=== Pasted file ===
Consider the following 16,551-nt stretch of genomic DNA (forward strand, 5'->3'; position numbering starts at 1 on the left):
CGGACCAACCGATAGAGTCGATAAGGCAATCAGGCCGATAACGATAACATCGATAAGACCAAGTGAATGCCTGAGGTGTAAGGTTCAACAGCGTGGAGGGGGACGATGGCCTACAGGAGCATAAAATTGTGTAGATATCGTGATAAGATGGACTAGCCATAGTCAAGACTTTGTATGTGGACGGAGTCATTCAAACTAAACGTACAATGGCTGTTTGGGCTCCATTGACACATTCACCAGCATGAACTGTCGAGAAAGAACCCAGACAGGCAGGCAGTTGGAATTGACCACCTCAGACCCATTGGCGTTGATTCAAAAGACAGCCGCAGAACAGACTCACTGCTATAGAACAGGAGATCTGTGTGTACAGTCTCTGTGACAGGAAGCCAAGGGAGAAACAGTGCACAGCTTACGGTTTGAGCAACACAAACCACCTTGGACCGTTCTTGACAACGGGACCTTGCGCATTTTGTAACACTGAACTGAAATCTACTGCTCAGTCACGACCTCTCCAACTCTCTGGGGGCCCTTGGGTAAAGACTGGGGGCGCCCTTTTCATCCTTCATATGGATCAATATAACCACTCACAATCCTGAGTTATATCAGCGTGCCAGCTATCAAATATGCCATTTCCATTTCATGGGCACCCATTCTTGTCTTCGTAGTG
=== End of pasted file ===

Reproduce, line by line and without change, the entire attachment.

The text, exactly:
Consider the following 16,551-nt stretch of genomic DNA (forward strand, 5'->3'; position numbering starts at 1 on the left):
CGGACCAACCGATAGAGTCGATAAGGCAATCAGGCCGATAACGATAACATCGATAAGACCAAGTGAATGCCTGAGGTGTAAGGTTCAACAGCGTGGAGGGGGACGATGGCCTACAGGAGCATAAAATTGTGTAGATATCGTGATAAGATGGACTAGCCATAGTCAAGACTTTGTATGTGGACGGAGTCATTCAAACTAAACGTACAATGGCTGTTTGGGCTCCATTGACACATTCACCAGCATGAACTGTCGAGAAAGAACCCAGACAGGCAGGCAGTTGGAATTGACCACCTCAGACCCATTGGCGTTGATTCAAAAGACAGCCGCAGAACAGACTCACTGCTATAGAACAGGAGATCTGTGTGTACAGTCTCTGTGACAGGAAGCCAAGGGAGAAACAGTGCACAGCTTACGGTTTGAGCAACACAAACCACCTTGGACCGTTCTTGACAACGGGACCTTGCGCATTTTGTAACACTGAACTGAAATCTACTGCTCAGTCACGACCTCTCCAACTCTCTGGGGGCCCTTGGGTAAAGACTGGGGGCGCCCTTTTCATCCTTCATATGGATCAATATAACCACTCACAATCCTGAGTTATATCAGCGTGCCAGCTATCAAATATGCCATTTCCATTTCATGGGCACCCATTCTTGTCTTCGTAGTG